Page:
Thursday marked the end of Covid-19’s public health emergency status in the US, concluding more than three years of free access to testing, vaccines, virtual accommodations and treatment for the majority of Americans.
The end of the emergency designation comes just weeks after the World Health Organization declared an end to the global health emergency. But the nation’s leading health officials also wanted to be sure Americans don’t confuse this marker for the end of Covid-19 concerns.
“This does not mean it’s over. This is just a new phase of managing it,” Dr Becky Smith, infectious disease specialist and director of Duke Health News, said. “The ability to make the transition out of the public health emergency phase signals a lot of successes in vaccine development, immunity and effective therapeutics.
“All of those successes have paid off and now because we’re seeing less severe disease we can sort of fold it into how we think about other respiratory infections.”
The Centers for Disease Control and Prevention (CDC) estimates more than 1,000 people are still dying of Covid-19 in the United States every week and many suffer from long Covid symptoms months or years after being affected. Meanwhile, at the height of the pandemic, there were sometimes upwards of 20,000 people dying in the country in just one week.
According to the CDC, both vaccines and medication, like Pfizer’s Paxlovid, will remain available for free “while supplies last”. The Food and Drug Administration (FDA) granted access to these supplies under the Covid-19 emergency use authorization declaration and insured Americans can continue to get vaccinated at no cost.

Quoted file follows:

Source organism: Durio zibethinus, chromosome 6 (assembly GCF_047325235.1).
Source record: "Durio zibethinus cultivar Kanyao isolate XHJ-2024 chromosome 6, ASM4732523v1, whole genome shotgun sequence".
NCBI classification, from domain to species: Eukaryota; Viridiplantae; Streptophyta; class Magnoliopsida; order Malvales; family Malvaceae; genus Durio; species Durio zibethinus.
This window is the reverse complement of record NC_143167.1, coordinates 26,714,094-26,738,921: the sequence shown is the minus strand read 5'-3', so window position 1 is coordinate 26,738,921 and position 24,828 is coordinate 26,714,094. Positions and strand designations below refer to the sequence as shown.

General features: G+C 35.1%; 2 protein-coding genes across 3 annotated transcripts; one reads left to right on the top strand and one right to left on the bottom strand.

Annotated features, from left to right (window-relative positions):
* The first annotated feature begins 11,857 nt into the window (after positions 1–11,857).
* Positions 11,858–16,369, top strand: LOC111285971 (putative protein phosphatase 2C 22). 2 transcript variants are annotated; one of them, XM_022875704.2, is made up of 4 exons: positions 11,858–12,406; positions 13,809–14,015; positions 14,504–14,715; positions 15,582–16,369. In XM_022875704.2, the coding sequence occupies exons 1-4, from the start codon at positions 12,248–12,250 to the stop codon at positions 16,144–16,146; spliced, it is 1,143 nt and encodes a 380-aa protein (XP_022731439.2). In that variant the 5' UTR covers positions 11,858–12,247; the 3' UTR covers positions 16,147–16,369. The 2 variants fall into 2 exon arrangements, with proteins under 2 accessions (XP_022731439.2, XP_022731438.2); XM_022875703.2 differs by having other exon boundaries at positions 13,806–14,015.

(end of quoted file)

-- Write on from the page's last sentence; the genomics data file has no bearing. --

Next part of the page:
However, most Americans will be left to foot the bill for testing. Without public health emergency designation, insurance providers aren’t required to waive costs for testing. The federal government will continue to distribute tests online via their website through the end of May.
For those who have Medicaid benefits, a program which largely insures low-income families, at-home and in-office testing will remain free until 24 September, when federal funding expires. At this point, those who are uninsured will no longer have access to free testing, though community health organizations and local clinics are still likely to offer these supplies.
There are other ways that the emergency designation changed the US healthcare system that could extend beyond Thursday.
Telehealth and telemedicine, for which many restrictions were lifted to expand access and stop viral spread, will remain largely intact for now.
The Consolidated Appropriations Act passed last December and included provisions that extend access to telehealth through December 2024 for Americans with Medicare. In addition, clinics in rural areas can continue to see patients remotely.
Through November 2024, the Drug Enforcement Administration announced, providers can still prescribe controlled substances via telehealth after the emergency is lifted.
But for Medicaid recipients and children enrolled in the Children’s Health Insurance Program, telehealth flexibilities are up to the states.
After years of updating maps and statistics, the Biden administration’s Covid-19 response team will disband after Thursday and Americans will lose access to data collected and shared by the CDC. Federal tracking of Covid-19 infections will be largely left to individual states.
The Department of Health and Human Services will also no longer require labs to report Covid-19 test results, meaning data regarding test positivity at the county level will no longer be available.
The CDC will end weekly updates of case and death counts and officials urge states to sign agreements to enable the sharing of vaccine administration data.